The NSW Fair Trading website contains more detailed information on FuelCheck, including the price reporting obligations that must be met by service station operators.
The linked NSW Fair Trading page at Fuel Check returns ‘Page Not Found’ and I have edited in what appears to be the intended landing page although it does not reference obligations. This page references the obligations.
There is an interactive graph in the review that compares results across several states. At the time of review it rated Petrol Spy and the NSW App at 100%.
Possibly of interest to those suggesting differences in prices for the same product. Experience is one may find a servo nearby offering lower prices (discounts) to locally based businesses. Applied over the counter, not at the pump.
Other states have also flagged the idea of having their own systems/apps, but are yet to be adopted.
Those states which now have mandatory reporting, the State Government system/app should be used in preference to third party apps which rely on users/servos to update price data. These are often out of date and less reliable.
My car uses Premium 95. Recently, using Fuel Check I used a service station near me with a good advertised price. However, when I got there I found there were no Premium 95 pumps only Premium 98 which was naturally dearer. I had to use it because I was running low. I’ve just checked and they are still on Fuel Check as having Premium 95 fuel.
Do any of the fuel price systems check on availability? It looks to me like the private ones rely on public information of the last price paid. This may be days or weeks ago and there is nothing to say the source has any stock now.
You may think that Fuel Check being government backed is better than the others as the prices are updated by the operator of each fuel station and Fair Trading attempts to ensure the prices are correct. That may be so but nothing in the State Government web page says they also check for availability.
It is worth reporting this to the relevant state government Fuel Check. It is possibly a legacy price which hasn’t been removed from their system (legacy being that they may have sold 95 fuel in the past but no longer do, and the price reflects the last time it was sold).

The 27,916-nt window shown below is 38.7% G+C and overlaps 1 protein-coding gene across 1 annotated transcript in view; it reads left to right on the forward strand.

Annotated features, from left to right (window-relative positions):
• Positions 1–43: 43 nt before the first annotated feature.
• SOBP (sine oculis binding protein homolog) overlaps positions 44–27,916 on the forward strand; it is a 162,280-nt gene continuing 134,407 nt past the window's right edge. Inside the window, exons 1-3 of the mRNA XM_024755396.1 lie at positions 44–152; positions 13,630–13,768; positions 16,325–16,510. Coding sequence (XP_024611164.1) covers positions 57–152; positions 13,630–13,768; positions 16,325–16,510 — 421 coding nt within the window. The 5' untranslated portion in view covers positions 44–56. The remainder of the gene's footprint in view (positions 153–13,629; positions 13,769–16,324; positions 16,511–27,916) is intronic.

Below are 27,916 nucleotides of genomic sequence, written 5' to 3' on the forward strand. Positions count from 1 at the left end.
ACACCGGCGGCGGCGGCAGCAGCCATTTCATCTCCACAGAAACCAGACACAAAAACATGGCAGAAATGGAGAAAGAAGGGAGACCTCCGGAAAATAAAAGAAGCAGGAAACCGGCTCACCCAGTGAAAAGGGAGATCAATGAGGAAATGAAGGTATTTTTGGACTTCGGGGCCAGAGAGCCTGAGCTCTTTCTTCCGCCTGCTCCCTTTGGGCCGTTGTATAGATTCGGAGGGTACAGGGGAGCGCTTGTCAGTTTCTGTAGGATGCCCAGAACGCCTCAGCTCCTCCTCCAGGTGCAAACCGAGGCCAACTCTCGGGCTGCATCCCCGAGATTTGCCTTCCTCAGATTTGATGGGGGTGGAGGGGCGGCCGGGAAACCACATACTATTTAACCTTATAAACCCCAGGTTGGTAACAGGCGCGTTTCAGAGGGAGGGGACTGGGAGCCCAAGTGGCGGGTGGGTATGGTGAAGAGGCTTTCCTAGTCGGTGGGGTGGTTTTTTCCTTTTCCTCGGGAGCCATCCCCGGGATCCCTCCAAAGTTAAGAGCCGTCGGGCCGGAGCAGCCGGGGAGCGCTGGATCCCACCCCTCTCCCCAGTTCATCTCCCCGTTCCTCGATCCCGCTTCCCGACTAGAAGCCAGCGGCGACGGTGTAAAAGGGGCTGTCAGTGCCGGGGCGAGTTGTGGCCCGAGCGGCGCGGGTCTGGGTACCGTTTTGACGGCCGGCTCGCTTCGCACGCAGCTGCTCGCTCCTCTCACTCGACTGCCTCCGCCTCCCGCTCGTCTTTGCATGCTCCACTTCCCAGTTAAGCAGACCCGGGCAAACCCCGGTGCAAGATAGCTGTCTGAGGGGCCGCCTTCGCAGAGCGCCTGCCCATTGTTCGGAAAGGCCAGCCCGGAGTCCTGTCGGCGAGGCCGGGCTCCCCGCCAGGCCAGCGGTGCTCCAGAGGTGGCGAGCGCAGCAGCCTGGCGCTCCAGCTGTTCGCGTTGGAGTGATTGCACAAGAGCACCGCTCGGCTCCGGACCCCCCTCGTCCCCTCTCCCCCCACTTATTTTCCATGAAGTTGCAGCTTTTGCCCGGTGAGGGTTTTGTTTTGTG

WA’s Fuelwatch system is based on mandatory reporting, ie, they must report to Fuelwatch, tomorrows price the day before.
Fuelwatch then publicise tomorrows price average and highs, for Perth, N, S, E and W through the evening news outlets.
But, better than that, for subscribers, ie, anyone, they send each an e-mail at 2.30pm of tomorrow’s cheapest 20 outlets, in the suburbs you select. Those suburbs are the ones you most likely travel though, unique to you.
Does Perth see large cyclic swings in pricing over the week or several weeks? Over here on the other side of the treeless plain it’s typically a cycle that has small 5-10cpl swings and larger up to 20cpl. It can differ by as much within the one locality. Locally the highway servos can be up to 20cpl more expensive. All avoidable for a detour of a few kms.
A reliable fuel watch app can make a significant difference. Especially when adding fuel (50-70l) for the mowing at present to the refill.
Tuesday tends to be the cheapest day, the weekends the most expensive. But that seems to have changed significantly in the last week.
When there is an across the board rise, Fuelwatch include a warning their daily e-mail.
Prior to the current unusual situation, it was normal to have a 15c difference even in the 20 best sites e-mailed to me, so significantly better for the extremely expensive. BP are seldom in the list and am guessing seem to operate to supply business accounts.
The range today, ie, 193.9 to 209.9 for my best 20 on my local routes.